“He’s going to deliver this time...”
“We’ll achieve the targets...”
Both of those statements are often followed by an unspoken “I hope”. Specifically, the hope you feel when someone hasn’t delivered as they should’ve in the past, but you’re sure that it’ll be different this time. But why do you think it’ll be different?
I’m shocked by how many leaders rely on hope. Hope is nothing more than a desire for positive outcomes. There is no surety in it at all, but for some reason leaders are willing to put their comfort into a word whose synonyms include: wish, expect, dream, daydream, even pipedream.
Leadership hope is one of the leadership diseases. Over my years of studying leaders, I’ve observed a number of behaviours that I call leadership diseases. I’m contemplating writing a book about them some day.
These are not medical conditions, rather they are leader behavioural disorders that are routinely repeated. For example, leaders who put their faith in the ideal that the future can be different from the past without doing anything differently.
That is the disease I’m calling leadership hope. It’s a naive false hope.
Hope can be very beneficial as it’s a state of mind encased in optimism. Being hopeful is the positive path that you should choose, but it’s not sufficient. Hope needs to be combined with a determined plan for reaching your outcomes.
In the famed children’s book, which incidentally was one of my doctoral texts, ‘The Little Engine that Could’, the toys never gave up hope. But they didn’t sit ideally by hoping that things would be different, they kept working while hoping. Then when they found the little blue engine, which didn’t deserve hope, they hoped anyhow. And it hoped saying: “I think I can, I think I can” until it did.
For hope to be beneficial, it needs a pathway to achieve your goals. This is where most leaders get infected with the disease leadership hope. They hope things will be different this time, but fail to find a different path.
They fail to take performance character into consideration. Blindly believing in hope is foolish.
As a simple example, if one of your team members missed a deadline, what gives you confidence that he won’t again, unless it was a rare exception? Employees are generally predictable. If you want to know what they will do, see what they have done.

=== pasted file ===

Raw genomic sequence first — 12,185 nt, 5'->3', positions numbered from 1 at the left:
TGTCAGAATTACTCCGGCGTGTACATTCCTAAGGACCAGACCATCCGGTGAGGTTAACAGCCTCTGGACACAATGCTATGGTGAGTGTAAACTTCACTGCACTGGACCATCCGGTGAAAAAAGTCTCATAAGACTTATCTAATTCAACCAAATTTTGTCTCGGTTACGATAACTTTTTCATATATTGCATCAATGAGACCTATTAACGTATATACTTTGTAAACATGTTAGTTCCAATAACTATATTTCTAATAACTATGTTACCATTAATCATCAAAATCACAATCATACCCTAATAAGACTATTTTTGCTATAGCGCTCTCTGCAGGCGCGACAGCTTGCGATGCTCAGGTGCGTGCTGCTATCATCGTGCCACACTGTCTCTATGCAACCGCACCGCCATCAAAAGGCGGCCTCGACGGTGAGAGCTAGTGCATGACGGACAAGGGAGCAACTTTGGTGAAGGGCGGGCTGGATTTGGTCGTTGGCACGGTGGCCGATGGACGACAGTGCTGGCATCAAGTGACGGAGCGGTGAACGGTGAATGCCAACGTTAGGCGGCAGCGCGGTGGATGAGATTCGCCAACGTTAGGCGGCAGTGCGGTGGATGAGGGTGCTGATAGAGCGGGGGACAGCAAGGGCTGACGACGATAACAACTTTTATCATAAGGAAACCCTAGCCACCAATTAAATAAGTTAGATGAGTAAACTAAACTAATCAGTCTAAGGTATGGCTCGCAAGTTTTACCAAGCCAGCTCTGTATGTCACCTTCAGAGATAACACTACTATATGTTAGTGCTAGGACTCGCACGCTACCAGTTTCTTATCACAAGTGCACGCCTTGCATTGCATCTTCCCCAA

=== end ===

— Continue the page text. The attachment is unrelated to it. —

Until there is a catalyst, what was is what will be. The fallacy in leadership hope is that change will naturally happen.
All of a sudden, they’ll be different, behaviourally, delivery-wise and in their performance character. Reality says leadership hope doesn’t cause the difference.
Having hope without knowing what they’ll do differently leaves you vulnerable for disappointment, the displeasure caused by the non-fulfilment of your hopes. Your hope needs evidence.
You know what your employees will do, how they will behave and perform. So, your hope needs to be in the evidence of the change of a pattern if you want to see a different result.
My youngest son has crafted the ability to identify what could go wrong in any situation. While my hope is that he’ll put that into balance by seeing the positive, I can’t have comfort in my hope. It’s a false hope without a different path. While working with him, he’s recently started catching himself when he does and attempting to replace it with what he needs to do to see the positive.
Now, I have hope based upon evidence — of him behaving differently.
Before you place your hope in someone, especially if they didn’t behave or deliver as expected, ask yourself, “What has changed that is giving you hope?”.
Many leaders just hope that another iteration will have a different result. But it rarely does.
It’s understandable why it’s so tempting to hope that the future will be different. But your hope needs to be accompanied with a pathway to get there.
Instead of relying on leadership hope, ask, “What am I basing my hope on?”. And then take action to be the catalyst to see your hope fulfilled (rather than a disappointment).
Dr Tommy Weir is a CEO coach and author of ‘Leadership Dubai Style’. Contact him at firstname.lastname@example.org.